A Navy corpsman who spent his career helping others continued his caring ways in retirement with his decision to adopt a shelter dog.
More than four decades of caring for others
During his 20 years of military service John traveled the world. At each destination fellow service members and locals benefited from his medical expertise – and his compassion. He was responsible to render medical care to sailors and Marines, as well as to local populations as part of the military’s many humanitarian activities around the globe.
Among John’s various duty stations were National Naval Medical Center, Medical Battalion 2nd FSSG, Okinawa, and Medical Section NMCB-7. Deployments with the SeaBees took the Navy corpsman to Spain, Guam, and Sigonella, Sicily.
The Navy veteran has many memories from his two decades in service. One expedition that sticks in his mind the most is an attachment to the Naval Mobile Construction Battalion 7 (NMCB-7). It was commissioned during WWII and became known as the “Magnificent Seven.”
“Most memorable time was my assignment with a SeeBee Civic Action Team as medical support on deployment with NMCB-7 in Guam,” John recalls. “The civic action team was made up of 14 SeaBees and one SeaBee officer. We were deployed to Palau and I was responsible for their medical care and also medical of many of the local population.”
John retired from the Navy in 1992 as a Chief Hospital Corpsman after 20 years of dedicated service. He remained in the medical field, working as a civilian surgical technician at Walter Reed National Military Medical Center. In 2016, John chose to retire and explore the next chapters in his life.
Right pet, right time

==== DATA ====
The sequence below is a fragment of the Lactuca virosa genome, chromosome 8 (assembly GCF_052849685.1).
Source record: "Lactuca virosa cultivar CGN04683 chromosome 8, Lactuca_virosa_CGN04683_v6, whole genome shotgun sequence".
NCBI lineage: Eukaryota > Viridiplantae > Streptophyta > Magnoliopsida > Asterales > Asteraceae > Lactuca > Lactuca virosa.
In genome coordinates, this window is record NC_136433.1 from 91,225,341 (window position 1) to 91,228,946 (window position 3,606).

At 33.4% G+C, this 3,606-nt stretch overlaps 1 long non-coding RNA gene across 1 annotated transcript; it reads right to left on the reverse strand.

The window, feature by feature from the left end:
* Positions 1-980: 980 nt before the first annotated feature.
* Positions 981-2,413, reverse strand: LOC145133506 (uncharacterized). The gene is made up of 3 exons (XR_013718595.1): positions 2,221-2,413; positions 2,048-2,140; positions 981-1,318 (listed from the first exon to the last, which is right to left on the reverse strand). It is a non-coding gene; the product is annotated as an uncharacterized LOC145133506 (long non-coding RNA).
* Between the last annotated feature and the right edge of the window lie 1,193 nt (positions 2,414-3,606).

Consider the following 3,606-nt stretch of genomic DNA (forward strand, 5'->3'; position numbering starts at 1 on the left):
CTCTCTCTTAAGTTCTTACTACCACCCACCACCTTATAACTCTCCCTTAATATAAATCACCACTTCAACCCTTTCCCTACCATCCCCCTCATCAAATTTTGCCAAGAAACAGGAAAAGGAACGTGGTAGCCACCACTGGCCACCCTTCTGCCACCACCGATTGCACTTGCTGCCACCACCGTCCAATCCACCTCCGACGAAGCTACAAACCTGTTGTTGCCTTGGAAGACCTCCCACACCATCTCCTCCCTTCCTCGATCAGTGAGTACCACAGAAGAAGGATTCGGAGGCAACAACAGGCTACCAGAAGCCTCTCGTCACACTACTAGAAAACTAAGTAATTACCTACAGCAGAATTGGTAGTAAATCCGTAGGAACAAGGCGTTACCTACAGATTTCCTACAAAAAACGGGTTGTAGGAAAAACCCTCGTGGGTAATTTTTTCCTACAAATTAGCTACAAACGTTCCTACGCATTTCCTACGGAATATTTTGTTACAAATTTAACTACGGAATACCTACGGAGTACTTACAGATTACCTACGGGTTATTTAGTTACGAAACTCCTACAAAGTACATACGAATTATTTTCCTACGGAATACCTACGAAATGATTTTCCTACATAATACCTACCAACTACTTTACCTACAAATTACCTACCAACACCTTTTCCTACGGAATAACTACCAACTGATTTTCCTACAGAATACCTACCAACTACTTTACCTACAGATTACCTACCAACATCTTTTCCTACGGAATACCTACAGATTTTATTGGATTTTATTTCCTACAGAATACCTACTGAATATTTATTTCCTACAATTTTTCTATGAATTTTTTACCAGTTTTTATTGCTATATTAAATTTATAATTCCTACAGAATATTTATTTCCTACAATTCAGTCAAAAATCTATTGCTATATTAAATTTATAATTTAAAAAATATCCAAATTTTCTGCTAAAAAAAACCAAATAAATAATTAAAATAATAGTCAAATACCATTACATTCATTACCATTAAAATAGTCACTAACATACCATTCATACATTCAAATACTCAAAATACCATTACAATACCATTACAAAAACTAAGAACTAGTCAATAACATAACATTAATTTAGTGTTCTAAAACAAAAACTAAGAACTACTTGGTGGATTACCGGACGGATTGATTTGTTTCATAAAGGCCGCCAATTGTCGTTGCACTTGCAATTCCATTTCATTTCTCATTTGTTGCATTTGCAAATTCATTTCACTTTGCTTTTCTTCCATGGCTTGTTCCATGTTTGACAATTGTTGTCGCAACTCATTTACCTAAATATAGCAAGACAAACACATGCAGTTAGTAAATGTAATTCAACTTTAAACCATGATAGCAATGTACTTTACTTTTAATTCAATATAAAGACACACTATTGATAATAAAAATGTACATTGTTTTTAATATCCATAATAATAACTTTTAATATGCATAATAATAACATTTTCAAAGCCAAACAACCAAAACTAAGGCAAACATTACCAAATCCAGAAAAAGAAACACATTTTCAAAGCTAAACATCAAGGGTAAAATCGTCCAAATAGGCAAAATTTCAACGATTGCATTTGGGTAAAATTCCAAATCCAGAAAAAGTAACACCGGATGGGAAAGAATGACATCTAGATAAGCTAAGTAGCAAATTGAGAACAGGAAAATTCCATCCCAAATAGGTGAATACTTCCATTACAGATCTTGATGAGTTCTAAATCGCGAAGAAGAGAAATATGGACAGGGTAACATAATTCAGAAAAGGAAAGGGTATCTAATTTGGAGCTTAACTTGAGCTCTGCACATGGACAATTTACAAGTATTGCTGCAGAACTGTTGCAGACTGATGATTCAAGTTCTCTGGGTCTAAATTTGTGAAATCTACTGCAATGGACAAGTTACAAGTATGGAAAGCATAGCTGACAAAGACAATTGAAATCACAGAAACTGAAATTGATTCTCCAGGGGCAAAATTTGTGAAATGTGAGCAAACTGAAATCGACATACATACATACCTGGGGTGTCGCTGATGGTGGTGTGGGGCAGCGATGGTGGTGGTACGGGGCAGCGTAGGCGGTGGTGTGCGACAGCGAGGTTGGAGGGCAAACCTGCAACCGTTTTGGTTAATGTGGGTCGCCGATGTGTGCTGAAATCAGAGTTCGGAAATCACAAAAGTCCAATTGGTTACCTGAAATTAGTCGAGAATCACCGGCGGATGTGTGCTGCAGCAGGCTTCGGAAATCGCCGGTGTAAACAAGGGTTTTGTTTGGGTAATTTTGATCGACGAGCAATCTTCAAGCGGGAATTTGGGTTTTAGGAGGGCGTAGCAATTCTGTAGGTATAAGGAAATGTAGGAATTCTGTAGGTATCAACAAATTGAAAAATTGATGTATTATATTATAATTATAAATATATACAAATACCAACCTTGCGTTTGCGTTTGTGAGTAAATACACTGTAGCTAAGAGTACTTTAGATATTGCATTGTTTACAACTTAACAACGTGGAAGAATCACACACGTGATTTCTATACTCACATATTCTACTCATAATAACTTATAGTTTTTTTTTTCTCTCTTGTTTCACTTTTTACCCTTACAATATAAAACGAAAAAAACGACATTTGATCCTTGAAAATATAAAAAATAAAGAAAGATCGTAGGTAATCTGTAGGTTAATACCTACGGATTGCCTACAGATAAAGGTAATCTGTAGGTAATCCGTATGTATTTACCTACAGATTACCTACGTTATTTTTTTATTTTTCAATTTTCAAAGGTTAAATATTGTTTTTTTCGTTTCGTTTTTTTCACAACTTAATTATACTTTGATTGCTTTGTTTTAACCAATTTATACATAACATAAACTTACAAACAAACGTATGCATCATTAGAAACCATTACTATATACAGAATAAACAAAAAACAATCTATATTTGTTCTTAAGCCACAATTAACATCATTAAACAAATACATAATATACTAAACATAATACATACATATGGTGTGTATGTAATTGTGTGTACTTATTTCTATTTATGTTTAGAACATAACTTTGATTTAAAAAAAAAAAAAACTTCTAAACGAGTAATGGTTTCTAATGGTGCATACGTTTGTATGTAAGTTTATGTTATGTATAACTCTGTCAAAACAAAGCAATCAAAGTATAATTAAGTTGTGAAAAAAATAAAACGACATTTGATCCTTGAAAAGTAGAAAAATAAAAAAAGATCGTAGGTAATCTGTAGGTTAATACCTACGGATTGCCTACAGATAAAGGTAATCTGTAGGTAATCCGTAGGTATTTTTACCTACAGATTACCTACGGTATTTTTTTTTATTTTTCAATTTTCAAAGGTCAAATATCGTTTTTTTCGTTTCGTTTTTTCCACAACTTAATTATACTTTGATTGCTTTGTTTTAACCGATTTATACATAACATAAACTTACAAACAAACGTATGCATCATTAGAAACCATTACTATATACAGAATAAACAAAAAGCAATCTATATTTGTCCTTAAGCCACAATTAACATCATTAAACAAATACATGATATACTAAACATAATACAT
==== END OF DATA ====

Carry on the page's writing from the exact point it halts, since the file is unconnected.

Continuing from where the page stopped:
Now retired, John decided that he finally “had time to care for a dog.”
“I chose to adopt because I always had a pet growing up,” he says.
Having known the time that pets require – and deserve – John waited until he was fully retired to welcome a new pet into his home. He learned about our companion pet adoption program for military veterans online or, as he likes to tell it, “by surfing the web.”
The retired Navy corpsman was approved into our program in the final days of 2014, but did not adopt a shelter dog until nearly eight months later. John knew it was important to find the right pet for himself and his family. He knew that pet adoption should never be an impulsive decision.
The Navy corpsman and the “love bug”
In time John came to visit the Prince George’s County Animal Management Division, one of many municipal animal welfare organizations in our national shelter network. Often perceived unfairly by the public as modern day “dog catchers,” most municipal shelters are staffed by compassionate people. Their responsibilities often include not only pet adoption, but cruelty investigations and enforcement of all animal-related laws.
Like most municipal shelters, Prince George’s County Animal Management Division are guardians of the most vulnerable animals in their community. They offer fee-waived adoptions to Pets for Patriots veterans who adopt an eligible dog or cat.
It was there that John met a large, relatively young American Bulldog. Wilson entered the shelter as a stray, so little is known about his prior life and how he came to be homeless. But after months of searching, the Navy corpsman believed he met his match. In August of 2015 John adopted Wilson and promptly renamed him Peanuts.
John describes his newest charge as “a smart boy.” Peanuts “needed a refresher on housebreaking,” which is not uncommon with newly adopted dogs. Despite these minor adjustment issues, John marvels at how well Peanuts gets along with the family’s other dog. He even likes their cats.
Peanuts is proof that shelter animals who are given proper training, patience and love make wonderful companions.
“He is a total love bug,” John says. “He is the best.”